Although the wily jungles of Indonesia are slightly tamer than the days of the Borneo headhunters, there are still many options for the modern day thrill seeker. Whether trekking in the jungles and mountains of the vast archipelago, diving in some of the most biologically diverse waters in the world, or visiting with some of the few remaining tribal groups in the world, Indonesia can still live up to its unfettered past.
From the snow capped peaks of Papua to the smoking volcanoes of Java, Indonesia presents any trekker with a wide array of choices, regardless of skill level. The further a field you plan to go, the more valuable you will find using a tour agency to arrange your trip. Tour agencies often get better deals on national airline tickets and can arrange for transportation and accommodation in areas where such amenities are scarce. Papua, the easternmost province of Indonesia, is unfortunately experiencing periods of civil unrest, so be sure to get updated information if you plan to set off there. The snow covered Carstensz Pyramid, locally known as Puncak Jaya, is the highest mountain in Papua. Please note – the trek up Carstensz Pyramid is for the experienced climber. For those looking for something challenging, but without the need for carabineers, try the third highest peak in Papua, Trikora Mountain. Indonesia requires all trekkers in Papua to obtain a climbing permit, usually arranged by your tour company. Trekking can be combined with a visit to one of the few remaining tribal groups on the island to experience first hand the wonder of what it means to live off the land.
If you like diving, the blue waters of Indonesia, teeming with marine life of all shapes and colors, are not to be missed. Some of the best diving in the world is found in Indonesia and options come in all price ranges, from a quick dip off the coast of Bali to a two week liveaboard that will take you to areas otherwise inaccessible. Among the most popular dive spots for those wanting easy access, as well as beach resorts, is Bunaken Island off the coast of North Sulawesi. Bunaken has suffered some damage to its coral reefs from blast fishing, but much is still alive or recovering through the efforts of local conservation groups. If you prefer a liveaboard, there are many operators to the Komodo Islands, Sulawesi’s Wakatobi and Lembeh Strait, Flores, and Alor, to name a few. Shop around for the best price and definitely check up on the company or you might find your accommodations less than desirable. Once you get in the water though, expect to be awed by teeming barracudas, colorful cuttlefish, and mantas.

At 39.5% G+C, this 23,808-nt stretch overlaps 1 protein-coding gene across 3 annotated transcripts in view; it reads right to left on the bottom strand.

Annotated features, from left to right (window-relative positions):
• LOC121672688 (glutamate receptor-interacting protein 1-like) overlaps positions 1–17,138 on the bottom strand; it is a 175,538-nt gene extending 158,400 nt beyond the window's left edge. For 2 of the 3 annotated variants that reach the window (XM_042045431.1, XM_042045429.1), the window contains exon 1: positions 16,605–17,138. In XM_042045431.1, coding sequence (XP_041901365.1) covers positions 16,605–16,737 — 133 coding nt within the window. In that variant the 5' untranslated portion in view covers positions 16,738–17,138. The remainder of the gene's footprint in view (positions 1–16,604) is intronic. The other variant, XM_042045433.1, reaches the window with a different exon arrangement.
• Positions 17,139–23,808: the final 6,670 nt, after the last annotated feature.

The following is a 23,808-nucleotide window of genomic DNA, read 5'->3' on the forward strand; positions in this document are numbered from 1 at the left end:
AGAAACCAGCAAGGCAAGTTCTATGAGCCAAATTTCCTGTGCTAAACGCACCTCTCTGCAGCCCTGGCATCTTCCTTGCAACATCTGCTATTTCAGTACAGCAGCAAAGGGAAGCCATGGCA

For the eco-tourist, the options are endless. From orangutan spotting and jungle trekking in Kalimantan to Komodo Dragon watching on the shores of Komodo, options vary by budget and time frame. The orangutan population continues to dwindle every year and some of the money garnered from eco-tourism goes to support foundations and local groups that work to save them. Although the number of visitors is limited each year, tour companies can arrange a visit to the famous rainforest study area of Tanjing Putting National Park and Camp Leakey in Kalimantan (formerly Borneo). A visit to the Ministry of Forestry’s feed station might earn you the chance to interact with the orangutans directly. Accommodation and transportation are best arranged beforehand as flights can vary throughout the year. Another popular ecotourism destination is Komodo National Park which includes the three large islands of Komodo, Rinca, and Padar as well as several smaller islands. A visit to this area can be combined with a dive trip as the waters in the reserve are home to an estimated 900-1,000 marine species. The Komodo Dragons themselves, giant monitor lizards, are relatively easy to spot, but you’re guaranteed to find them safely with the help of a guide. Accommodation in the National Park is rustic, but the staff is friendly and the food is decent. Foregoing the beaches of Bali may not be easy for some, but the treasures of the other Indonesian islands are not to be missed.